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post #41 of 42
Quote:
Originally Posted by rcfa View Post


Nobody said anything about the notification center being an RSS reader, it's just about that: being notified that new articles are ready
 
And where would you manage the feeds? In Notfication Center?
 
 
Quote:
Originally Posted by rcfa View Post


Also, E-mail isn't pushed, either. Some may (iCloud), but certainly not POP, and random third party e-mail servers. What obviously must be happening is that Apple's Message framework somehow checks for e-mails in the background and then pushes the notifications.

 

It's the Mail app that supports push notifications - a third party RSS reader app could do the same.

 

Perhaps you should try some ef the varios RSS readers that exist. They are many times better than what Apple had in Mail and in Safari.

 

 

Quote:

Originally Posted by rcfa View Post

Yes, could. Someone also could write a Finder replacement, or a Mail.app replacement, or an iWork replacement. Fact however is, that these third party solutions will never as well integrated as something Apple does, because what Apple does becomes a platform standard that all sorts of third party developers can adopt and tie into. Third party solutions always compete with each other, and thus things get inconsistent, hence I prefer infrastructure type things to be done by Apple.

 

A push notification is a push notification.

 

Apple doesn't have to change anything in the notfication system to support RSS feeds - it already supports the functionality you want.

 

Your problem seems to be that you want Apple to make an RSS Feed Manager (iFeed).

 

They had two, and neither worked very well.

JLL

95% percent of the boat is owned by Microsoft, but the 5% Apple controls happens to be the rudder!
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JLL

95% percent of the boat is owned by Microsoft, but the 5% Apple controls happens to be the rudder!
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post #42 of 42
Quote:
Originally Posted by JLL View Post

Quote:
Originally Posted by rcfa View Post

Nobody said anything about the notification center being an RSS reader, it's just about that: being notified that new articles are ready

Quote:
Originally Posted by rcfa View Post

Also, E-mail isn't pushed, either. Some may (iCloud), but certainly not POP, and random third party e-mail servers. What obviously must be happening is that Apple's Message framework somehow checks for e-mails in the background and then pushes the notifications.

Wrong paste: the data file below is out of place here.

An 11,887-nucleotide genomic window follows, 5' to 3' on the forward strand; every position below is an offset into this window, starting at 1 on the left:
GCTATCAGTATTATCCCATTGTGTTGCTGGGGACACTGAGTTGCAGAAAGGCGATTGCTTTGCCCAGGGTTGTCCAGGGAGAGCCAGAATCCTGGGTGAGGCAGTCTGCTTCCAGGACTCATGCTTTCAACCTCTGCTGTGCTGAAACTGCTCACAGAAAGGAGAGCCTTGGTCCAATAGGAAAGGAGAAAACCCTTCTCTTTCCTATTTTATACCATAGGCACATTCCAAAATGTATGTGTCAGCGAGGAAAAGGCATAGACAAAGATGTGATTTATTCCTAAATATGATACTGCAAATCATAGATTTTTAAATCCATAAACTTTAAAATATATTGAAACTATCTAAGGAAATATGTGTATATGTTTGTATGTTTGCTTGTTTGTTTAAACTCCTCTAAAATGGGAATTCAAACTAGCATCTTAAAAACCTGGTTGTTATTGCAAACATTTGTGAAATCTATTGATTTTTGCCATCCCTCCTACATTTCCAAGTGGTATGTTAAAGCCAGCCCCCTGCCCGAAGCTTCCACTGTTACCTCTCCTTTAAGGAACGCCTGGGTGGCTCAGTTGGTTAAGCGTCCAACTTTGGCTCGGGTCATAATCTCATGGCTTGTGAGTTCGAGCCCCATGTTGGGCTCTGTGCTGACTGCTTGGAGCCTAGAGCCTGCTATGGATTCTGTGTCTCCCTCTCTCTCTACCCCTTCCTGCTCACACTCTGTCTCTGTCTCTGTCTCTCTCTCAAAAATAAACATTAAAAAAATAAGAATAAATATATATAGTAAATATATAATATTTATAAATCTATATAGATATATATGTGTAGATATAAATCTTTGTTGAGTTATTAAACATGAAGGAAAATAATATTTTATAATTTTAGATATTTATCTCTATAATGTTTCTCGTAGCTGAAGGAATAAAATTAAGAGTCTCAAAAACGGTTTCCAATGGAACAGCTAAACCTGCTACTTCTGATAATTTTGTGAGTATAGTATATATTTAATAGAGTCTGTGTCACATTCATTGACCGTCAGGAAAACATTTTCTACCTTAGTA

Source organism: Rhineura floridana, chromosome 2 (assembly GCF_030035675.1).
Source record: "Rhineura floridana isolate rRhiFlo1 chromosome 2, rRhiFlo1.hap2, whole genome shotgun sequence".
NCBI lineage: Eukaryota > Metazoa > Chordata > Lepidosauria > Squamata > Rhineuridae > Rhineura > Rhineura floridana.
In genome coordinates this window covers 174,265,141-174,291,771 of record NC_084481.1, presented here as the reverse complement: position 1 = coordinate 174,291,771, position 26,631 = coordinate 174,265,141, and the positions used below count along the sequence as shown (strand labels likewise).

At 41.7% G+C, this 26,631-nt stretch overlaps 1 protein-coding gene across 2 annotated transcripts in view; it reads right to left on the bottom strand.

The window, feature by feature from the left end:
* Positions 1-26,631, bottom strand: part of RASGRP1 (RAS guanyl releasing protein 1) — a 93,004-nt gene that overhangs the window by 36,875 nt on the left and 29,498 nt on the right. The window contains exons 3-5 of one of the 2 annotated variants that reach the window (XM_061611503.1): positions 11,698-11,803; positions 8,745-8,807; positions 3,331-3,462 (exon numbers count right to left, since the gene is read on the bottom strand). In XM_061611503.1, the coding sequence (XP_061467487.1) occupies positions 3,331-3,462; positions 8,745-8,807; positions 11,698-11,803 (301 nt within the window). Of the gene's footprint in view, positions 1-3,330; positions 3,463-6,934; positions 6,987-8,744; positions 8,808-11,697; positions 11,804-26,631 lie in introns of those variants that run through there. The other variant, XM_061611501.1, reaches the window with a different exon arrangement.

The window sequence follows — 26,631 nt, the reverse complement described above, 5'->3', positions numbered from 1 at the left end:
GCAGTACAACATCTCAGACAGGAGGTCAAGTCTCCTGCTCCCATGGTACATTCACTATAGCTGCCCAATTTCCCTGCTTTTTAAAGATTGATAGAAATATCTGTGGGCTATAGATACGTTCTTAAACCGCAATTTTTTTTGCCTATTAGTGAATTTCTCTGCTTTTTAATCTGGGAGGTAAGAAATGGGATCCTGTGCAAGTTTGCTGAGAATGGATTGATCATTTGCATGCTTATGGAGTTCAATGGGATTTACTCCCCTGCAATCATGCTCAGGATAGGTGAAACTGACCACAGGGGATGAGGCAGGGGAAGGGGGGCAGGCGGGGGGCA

Quote:
Originally Posted by rcfa View Post

Yes, could. Someone also could write a Finder replacement, or a Mail.app replacement, or an iWork replacement. Fact however is, that these third party solutions will never as well integrated as something Apple does, because what Apple does becomes a platform standard that all sorts of third party developers can adopt and tie into. Third party solutions always compete with each other, and thus things get inconsistent, hence I prefer infrastructure type things to be done by Apple.

A push notification is a push notification.

The question is, what does the pushing. Mail.app is already doing the work, and the concept of a unified inbox makes Mail.app a natural RSS reader, particularly since it already uses the same HTML rendering engine as Safari anyway.
Quote:
Originally Posted by JLL View Post


Apple doesn't have to change anything in the notfication system to support RSS feeds - it already supports the functionality you want.

Your problem seems to be that you want Apple to make an RSS Feed Manager (iFeed).

They had two, and neither worked very well.

What I hate is App clutter: How many friggin apps do I want to have to open on how many screens, switching back and forth various screens, wasting my time, when I could have a unified inbox, with rules set up to file things as they come in. Guess why I don't use visual voicemail on my iPhone and instead redirect my calls to a service that sends me voice messages as an e-mail attachment to my mail account? Why do I have an internet telephony fax, which sends me all incoming faxes as an e-mail attachment to my inbox? I have to check one spot for new info and updates, and one spot only. And I can set up rules to dispose of junk at one spot, too.
In Apple's latest world I'd have a fax app, a voice mail app, an E-mail app, an RSS app, .... apps ad nauseam (barf).

Just because Apple's RSS implementation wasn't stellar doesn't mean it should be dropped, it means it should be improved.

The problem with Apple: if something doesn't have appeal to dummy users, Apple just drops it and refers to third parties, which would be fine if Apple's own apps would be easily extensible with a documented plug-in system. If Mail.app had a "feed" plug-in API, which could be used to feed all sorts of data into the mail app, that would be fine. But that's not the case, and as a result we get a cluttered mess.
Even if someone would write an app that converts an RSS feed into e-mail messages that are available on some pseudo e-mail server (e.g. IMAP @localhost), and we'd have something like a unified inbox (with e-mail headers marking things as RSS items, such that rules can distinguish them from regular e-mails), we'd still end up with a Notification center mess, unless that background app also interfaces to the notification center. Doable, but just not very elegant.
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